A crackdown on the illegal cash economy has given states and territories an extra $3.4 billion in GST receipts, but wider changes to the system are still in the works.
Western Australia is the big winner, with its share of the latest carve-up rising from 34c in every dollar to 47c.
But Queensland and the Northern Territory will lose out in the 2018/19 GST distribution, which helps fund state schools, hospitals and other services.
The total pool of $65.8 billion in this financial year is up $3.4 billion, more than half of which comes from a crackdown on the cash economy.
Treasurer Scott Morrison met with his state and territory counterparts in Melbourne on Thursday, but said they didn't discuss wider changes to the formula.
"Any arrangement, if there were to be a change, would need to have a robust transition scheme which would mean that states could continue to plan for their future with certainty fiscally," he told reporters.
The Productivity Commission is examining how the formula could be changed to better account for shocks like the mining boom, with proposals to be handed to the government in May.
The overall level of funding will rise in NSW (up $519 million), Victoria (up $1.8 billion), WA (up $1 billion), SA (up $467 million), Tasmania (up $56 million) and the ACT (up $54 million).
However, it will fall in Queensland (down $401 million) and the Northern Territory (down $136 million).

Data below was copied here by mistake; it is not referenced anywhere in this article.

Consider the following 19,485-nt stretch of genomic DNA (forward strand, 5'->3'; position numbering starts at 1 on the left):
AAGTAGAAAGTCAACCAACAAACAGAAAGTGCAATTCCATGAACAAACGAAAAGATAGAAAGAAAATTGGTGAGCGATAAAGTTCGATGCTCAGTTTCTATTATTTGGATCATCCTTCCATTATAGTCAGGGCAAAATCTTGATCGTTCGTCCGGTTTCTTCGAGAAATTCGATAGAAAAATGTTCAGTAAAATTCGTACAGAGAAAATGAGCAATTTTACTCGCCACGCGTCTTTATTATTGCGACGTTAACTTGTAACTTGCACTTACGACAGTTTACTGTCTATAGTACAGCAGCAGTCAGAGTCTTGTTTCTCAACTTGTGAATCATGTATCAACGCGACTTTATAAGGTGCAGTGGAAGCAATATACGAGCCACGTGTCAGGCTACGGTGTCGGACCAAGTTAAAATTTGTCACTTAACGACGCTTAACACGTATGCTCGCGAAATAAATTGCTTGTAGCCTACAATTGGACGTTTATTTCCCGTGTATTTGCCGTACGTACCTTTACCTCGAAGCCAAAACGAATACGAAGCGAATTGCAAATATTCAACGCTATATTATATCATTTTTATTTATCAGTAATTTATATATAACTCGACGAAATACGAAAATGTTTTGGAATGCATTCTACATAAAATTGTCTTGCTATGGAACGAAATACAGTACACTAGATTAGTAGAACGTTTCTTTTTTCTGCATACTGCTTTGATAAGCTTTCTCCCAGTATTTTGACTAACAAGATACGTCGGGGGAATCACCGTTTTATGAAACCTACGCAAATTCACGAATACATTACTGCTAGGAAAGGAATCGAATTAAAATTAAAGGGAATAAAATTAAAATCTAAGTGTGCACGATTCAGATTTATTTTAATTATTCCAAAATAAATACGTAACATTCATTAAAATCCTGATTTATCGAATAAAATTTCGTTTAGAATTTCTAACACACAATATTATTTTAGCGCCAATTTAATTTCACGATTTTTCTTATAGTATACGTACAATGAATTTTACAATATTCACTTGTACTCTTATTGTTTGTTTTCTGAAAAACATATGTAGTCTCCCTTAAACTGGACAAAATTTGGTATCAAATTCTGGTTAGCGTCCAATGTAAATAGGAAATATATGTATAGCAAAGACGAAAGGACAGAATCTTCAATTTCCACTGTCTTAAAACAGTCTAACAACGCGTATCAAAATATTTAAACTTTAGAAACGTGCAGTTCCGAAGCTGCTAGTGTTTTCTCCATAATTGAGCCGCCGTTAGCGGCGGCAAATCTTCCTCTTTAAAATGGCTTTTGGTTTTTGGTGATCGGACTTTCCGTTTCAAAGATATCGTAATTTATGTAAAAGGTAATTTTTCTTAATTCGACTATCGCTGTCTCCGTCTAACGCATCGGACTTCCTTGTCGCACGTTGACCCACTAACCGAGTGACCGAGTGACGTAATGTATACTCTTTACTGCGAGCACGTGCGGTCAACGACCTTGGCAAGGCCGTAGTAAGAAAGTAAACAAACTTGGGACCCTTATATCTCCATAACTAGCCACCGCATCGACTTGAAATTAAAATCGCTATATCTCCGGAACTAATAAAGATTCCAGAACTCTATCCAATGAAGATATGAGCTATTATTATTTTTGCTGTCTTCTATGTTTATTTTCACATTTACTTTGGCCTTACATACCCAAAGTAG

Mr Morrison said the figures - especially for the NT - showed there was more work to be done on the GST distribution formula.
"It's not an easy issue but it does require a very patient and a good faith discussion about how we proceed," Mr Morrison told reporters before the meeting.
WA Treasurer Ben Wyatt said his state was on a "better trajectory", but will still push for reform.
NSW Treasurer Dominic Perrottet said the system needed to stop "subsidising the inefficient states like Queensland and South Australia".
"We want to see NSW and Victoria rewarded for their strong position, rewarded for the reforms they take," he told reporters.
Victorian Treasurer Tim Pallas said there didn't appear to be anything broken in the way GST receipts are allocated, while SA Treasurer Rob Lucas said the new figures showed the system worked.
Queensland Treasurer Jackie Trad said the cut was significant to the state's budget, but it was not unusual for GST revenue to change.
The big jump in Victoria was mainly due to population movement, while Queensland's share fell because of improvements to the economy.
Labor leader Bill Shorten said the federal government had previously ignored WA's "legitimate complaint" about a shortfall in its GST cut.